A discussion in LinkedIn, about whether or not it is ethical for the editor of a work to publish a review posing as an independent critic— is deceit ever ethical? —, reminded me of Engels' many reviews and promotional copy for works that he himself had worked out with Marx, including his enthusiastic blurb for a book that he had written entirely but that he published under Marx's name.
Now was that deceitful? Well, yes, in the same way any promotional copy is. Or just a clever move to attract attention to ideas that he and Marx shared? Marx didn't mind for his own sake — the ideas expressed were his and Engels' — but was probably a little saddened that his brilliant friend would be so self-effacing as to disguise his authorship. And Engels was not really trying to fool people about his involvement in the theory of dialectical materialism, which was already notorious.
Their collaboration was closer and more complex than I had imagined. I just discovered this quite fascinating discussion. It shows where Engels took the lead, and where he followed or merely elaborated, and is a persuasive refutation of arguments that Engels had misunderstood or oversimplified Marx. Both the strengths and errors of their analysis have to be attributed to both of them.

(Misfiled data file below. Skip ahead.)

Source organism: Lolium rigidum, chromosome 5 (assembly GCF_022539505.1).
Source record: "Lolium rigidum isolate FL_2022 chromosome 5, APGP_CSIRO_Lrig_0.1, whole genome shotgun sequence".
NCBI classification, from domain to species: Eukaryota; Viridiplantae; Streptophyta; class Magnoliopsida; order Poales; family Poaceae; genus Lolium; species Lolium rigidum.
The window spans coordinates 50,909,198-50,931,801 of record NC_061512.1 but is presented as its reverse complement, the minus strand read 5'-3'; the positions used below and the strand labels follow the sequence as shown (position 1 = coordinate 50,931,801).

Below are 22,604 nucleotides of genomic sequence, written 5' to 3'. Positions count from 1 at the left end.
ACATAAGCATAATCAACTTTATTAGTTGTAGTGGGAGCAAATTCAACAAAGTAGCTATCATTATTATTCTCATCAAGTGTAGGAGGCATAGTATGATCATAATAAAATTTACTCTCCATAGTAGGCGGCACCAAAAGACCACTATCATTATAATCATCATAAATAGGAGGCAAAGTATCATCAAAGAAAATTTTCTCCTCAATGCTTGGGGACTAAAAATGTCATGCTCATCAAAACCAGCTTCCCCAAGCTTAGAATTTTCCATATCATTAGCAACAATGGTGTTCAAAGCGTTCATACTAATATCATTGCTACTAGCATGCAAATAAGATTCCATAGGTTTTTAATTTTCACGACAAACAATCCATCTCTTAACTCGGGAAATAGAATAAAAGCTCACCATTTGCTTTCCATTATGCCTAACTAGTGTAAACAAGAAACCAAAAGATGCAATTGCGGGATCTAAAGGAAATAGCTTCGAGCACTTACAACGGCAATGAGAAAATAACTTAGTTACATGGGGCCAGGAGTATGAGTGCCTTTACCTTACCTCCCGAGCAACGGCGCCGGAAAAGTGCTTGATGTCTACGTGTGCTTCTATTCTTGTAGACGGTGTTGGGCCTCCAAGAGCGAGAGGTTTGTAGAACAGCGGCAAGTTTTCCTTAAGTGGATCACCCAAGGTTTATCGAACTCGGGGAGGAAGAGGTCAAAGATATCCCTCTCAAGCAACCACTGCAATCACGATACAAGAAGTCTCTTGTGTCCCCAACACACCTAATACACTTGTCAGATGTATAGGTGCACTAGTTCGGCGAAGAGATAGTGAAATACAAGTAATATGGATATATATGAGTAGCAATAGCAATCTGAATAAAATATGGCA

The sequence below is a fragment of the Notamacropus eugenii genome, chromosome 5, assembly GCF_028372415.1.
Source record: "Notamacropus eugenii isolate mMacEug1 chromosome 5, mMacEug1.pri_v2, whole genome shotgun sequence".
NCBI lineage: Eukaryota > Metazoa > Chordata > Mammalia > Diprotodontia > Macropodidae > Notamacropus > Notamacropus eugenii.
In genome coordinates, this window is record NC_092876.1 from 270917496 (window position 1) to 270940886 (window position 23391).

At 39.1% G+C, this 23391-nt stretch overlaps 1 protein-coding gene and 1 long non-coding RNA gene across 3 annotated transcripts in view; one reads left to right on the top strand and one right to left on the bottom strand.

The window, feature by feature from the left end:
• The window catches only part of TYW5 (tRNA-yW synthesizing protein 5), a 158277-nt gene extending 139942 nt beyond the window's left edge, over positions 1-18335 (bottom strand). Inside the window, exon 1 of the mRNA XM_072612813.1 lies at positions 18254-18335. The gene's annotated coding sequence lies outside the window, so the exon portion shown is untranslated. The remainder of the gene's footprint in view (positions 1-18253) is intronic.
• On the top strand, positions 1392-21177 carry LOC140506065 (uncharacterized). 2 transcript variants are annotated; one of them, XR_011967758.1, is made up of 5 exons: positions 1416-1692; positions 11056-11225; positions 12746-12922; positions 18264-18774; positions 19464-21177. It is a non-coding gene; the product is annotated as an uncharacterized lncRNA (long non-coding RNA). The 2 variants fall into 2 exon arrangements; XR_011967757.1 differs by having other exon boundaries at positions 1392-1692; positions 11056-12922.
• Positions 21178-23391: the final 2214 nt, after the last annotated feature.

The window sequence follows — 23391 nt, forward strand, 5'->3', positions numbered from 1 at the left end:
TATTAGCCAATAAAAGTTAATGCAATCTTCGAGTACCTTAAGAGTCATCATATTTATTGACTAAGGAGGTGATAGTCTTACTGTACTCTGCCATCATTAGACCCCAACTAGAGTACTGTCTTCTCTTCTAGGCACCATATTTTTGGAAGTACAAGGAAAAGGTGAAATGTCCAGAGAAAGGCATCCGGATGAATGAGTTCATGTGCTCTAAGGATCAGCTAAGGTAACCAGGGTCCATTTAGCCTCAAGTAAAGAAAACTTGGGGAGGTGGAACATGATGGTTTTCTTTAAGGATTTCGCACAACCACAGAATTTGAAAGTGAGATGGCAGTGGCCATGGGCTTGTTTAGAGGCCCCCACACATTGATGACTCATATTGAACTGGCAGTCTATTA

By the way, yes, of course it is unethical for an editor to pose as an independent reviewer, and also unnecessary: one can still say nice things about a book as an editor. Another note: I'm still looking for that pamphlet or book I mentioned above. But actually Engels was involved in almost all Marx's works, in some cases the primary author, from the Communist Manifesto on.
The anonymous dual portrait above is from this archive.
Causes Geoffrey Fox Supports
Amnesty International, Médecins Sans Frontières